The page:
¡Una semana más en la República Dominicana! One more week in the Dominican Republic! I have been experiencing so many different emotions lately. I am excited to return to Buffalo to see my family and friends, but my heart breaks when I think about saying goodbye to the children at the school. I am also proud of the work that I have accomplished thus far, but I feel that there is so much I still want to do with my students. Whether I’m ready or not, the end is nearing. I was speaking with my Aunt Mary a couple weeks ago, and I expressed to her that I find myself getting caught up in my worries about leaving. Will someone else take on my caseload? Will my students be upset with me for leaving? She reminded me that it is much better to be sad about leaving than feeling anxious to go. I realized that I should focus on enjoying the rest of my time here and cherishing every moment with my students. There are also ways to plan for my transition out of the school; I recently met with the school psychologist and the other social work intern to make sure they would be able to continue meeting with the students on my caseload. In addition, I told my students in the beginning of March that I have to return to the U.S. in April. One student responded, “¿Por qué, profe? No. Te quedas aquí.” “Why, teacher? No. You’re staying here.” I feel blessed to have been given the opportunity to build relationships with these intelligent, funny, loving human beings.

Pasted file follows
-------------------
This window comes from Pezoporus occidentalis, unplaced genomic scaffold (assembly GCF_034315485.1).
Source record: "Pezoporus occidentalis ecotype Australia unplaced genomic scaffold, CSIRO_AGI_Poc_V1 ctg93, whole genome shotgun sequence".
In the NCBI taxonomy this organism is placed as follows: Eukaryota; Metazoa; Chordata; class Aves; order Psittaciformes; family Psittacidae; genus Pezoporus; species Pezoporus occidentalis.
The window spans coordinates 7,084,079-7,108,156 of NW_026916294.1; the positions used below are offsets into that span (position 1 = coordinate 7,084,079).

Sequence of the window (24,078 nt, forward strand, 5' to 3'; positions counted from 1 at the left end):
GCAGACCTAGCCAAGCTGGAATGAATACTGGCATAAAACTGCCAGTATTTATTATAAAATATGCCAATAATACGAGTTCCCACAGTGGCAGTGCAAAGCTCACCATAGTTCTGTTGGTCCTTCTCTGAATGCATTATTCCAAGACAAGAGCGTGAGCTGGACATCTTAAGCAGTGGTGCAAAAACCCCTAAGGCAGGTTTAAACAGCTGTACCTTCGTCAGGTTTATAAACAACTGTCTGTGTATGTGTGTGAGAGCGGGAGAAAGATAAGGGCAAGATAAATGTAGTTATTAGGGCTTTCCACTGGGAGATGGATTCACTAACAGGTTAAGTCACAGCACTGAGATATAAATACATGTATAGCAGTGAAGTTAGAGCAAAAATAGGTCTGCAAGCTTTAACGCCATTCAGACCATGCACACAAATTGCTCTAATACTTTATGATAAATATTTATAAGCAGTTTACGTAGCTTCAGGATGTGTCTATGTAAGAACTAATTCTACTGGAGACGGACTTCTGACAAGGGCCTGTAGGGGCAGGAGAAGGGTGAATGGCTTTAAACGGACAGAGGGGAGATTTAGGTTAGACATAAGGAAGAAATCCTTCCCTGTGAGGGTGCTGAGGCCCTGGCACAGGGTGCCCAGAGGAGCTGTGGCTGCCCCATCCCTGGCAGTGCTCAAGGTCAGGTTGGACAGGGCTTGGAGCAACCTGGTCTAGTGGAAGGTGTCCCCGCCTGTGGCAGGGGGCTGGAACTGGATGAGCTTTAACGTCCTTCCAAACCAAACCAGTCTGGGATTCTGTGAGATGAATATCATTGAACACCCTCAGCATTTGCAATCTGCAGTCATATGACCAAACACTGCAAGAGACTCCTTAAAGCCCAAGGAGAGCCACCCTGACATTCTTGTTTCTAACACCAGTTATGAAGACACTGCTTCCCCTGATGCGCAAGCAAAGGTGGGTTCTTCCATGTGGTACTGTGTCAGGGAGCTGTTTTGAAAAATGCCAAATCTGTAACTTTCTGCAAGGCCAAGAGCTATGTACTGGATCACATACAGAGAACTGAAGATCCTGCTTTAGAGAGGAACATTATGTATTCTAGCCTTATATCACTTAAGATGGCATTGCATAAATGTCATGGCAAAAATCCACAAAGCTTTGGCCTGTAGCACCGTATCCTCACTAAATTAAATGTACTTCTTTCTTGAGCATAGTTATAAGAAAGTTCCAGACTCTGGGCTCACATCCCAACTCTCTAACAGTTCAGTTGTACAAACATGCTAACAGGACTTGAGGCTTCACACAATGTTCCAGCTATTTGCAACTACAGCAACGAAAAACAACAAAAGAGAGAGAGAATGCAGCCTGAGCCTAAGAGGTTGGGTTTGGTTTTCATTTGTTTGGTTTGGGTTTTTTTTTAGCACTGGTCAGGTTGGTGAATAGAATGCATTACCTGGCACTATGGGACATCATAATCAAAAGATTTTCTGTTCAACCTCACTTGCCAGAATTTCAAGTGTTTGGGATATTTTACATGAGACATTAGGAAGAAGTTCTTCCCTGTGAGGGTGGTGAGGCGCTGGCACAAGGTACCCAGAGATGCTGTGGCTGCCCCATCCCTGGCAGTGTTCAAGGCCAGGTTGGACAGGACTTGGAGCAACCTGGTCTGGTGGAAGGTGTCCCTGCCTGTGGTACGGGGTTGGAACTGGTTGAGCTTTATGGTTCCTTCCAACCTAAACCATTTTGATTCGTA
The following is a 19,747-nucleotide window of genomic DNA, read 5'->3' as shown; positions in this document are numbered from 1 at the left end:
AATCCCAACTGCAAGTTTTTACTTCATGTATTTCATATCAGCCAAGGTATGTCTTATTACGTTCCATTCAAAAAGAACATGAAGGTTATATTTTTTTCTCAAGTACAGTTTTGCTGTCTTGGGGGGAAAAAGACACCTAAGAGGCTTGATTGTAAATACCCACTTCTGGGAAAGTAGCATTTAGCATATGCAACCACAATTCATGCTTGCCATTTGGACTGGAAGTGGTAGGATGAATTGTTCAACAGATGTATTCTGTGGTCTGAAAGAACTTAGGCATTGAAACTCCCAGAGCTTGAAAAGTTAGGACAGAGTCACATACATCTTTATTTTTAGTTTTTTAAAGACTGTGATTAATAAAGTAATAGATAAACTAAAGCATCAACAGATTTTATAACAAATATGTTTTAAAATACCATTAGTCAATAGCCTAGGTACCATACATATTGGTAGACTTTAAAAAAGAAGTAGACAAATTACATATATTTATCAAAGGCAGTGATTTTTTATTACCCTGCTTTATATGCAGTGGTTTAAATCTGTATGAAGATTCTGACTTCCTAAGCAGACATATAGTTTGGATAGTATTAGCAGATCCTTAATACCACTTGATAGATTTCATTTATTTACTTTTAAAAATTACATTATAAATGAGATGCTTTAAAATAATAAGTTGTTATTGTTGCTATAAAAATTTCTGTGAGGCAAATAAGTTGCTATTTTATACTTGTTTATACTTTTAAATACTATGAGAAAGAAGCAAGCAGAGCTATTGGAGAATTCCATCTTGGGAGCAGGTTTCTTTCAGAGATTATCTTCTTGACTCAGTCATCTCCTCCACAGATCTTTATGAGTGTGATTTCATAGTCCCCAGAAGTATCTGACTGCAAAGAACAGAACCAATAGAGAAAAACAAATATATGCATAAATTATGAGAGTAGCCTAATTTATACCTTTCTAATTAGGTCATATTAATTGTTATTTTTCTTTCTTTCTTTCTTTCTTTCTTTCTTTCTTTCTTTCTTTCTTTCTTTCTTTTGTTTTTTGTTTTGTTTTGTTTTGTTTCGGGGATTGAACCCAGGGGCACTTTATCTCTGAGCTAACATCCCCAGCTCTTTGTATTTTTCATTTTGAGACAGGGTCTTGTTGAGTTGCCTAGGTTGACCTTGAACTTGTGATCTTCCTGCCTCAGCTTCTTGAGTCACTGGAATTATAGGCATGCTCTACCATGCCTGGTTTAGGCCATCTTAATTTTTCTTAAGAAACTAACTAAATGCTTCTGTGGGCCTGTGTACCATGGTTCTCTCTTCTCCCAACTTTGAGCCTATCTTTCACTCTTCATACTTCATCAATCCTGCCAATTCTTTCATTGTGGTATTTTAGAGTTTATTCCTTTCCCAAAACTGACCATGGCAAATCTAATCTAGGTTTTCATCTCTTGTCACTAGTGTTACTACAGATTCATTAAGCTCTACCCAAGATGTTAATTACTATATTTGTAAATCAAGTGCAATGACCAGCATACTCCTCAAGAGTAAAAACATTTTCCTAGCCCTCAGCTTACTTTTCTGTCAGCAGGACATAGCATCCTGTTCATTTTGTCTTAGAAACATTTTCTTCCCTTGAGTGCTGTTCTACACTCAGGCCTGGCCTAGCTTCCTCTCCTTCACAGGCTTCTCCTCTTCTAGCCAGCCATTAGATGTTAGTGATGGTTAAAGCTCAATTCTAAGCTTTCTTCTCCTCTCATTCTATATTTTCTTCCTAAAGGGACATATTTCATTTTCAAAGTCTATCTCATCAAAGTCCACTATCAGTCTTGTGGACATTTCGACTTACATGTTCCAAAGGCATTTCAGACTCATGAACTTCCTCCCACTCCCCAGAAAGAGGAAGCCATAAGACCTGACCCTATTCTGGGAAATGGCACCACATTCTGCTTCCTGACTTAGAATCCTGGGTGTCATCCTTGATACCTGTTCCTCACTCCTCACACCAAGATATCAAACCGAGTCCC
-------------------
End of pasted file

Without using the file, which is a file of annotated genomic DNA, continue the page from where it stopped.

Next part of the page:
Last week we held a ceremony for the students who were chosen to be “Estrellas de la Semana.” Everything went as planned, and the students were beaming with pride as they shook the principal’s hand and received their certificates. The next day I found out that it was causing issues in some of the classes. I was told that a couple parents came to the school asking why their child didn’t win. I anticipated a bit of jealousy from the other students, but I did not expect that it would result in an angry visit from the parents! I created the program as a positive way to motivate the students, but I was worried that it was doing more harm than good. I met with the principal and teachers to get their feedback. For the most part, they had positive reactions. Many agreed that there was a bit of jealousy from the other students, but they also feel that it is a way to teach the students that they must work towards achieving a goal. After having this discussion, I couldn’t help but laugh. As with anything in life, you are never going to please everyone. As long as I have support from the school staff and it is a positive experience for the students, I will do my best to make sure the program continues after I leave.
One of the most memorable parts of my time here is when my family came to visit me. My mom, dad, sister, Carolyn, and her boyfriend, James visited the school and took a tour of Batey Lechería before we traveled to Samaná for the weekend. I could write an essay about all of the activities we did in just five days, but I will keep it short and mention the highlight of the trip – James surprised Carolyn with a proposal on the beach, ¡y están comprometidos! (They’re engaged!) The title of this blog post means, “She said yes!” I am so happy that James will soon be my cuñado, brother-in-law, my parents will have un hijo, a son, and my sister is especially happy that he will be her esposo, husband.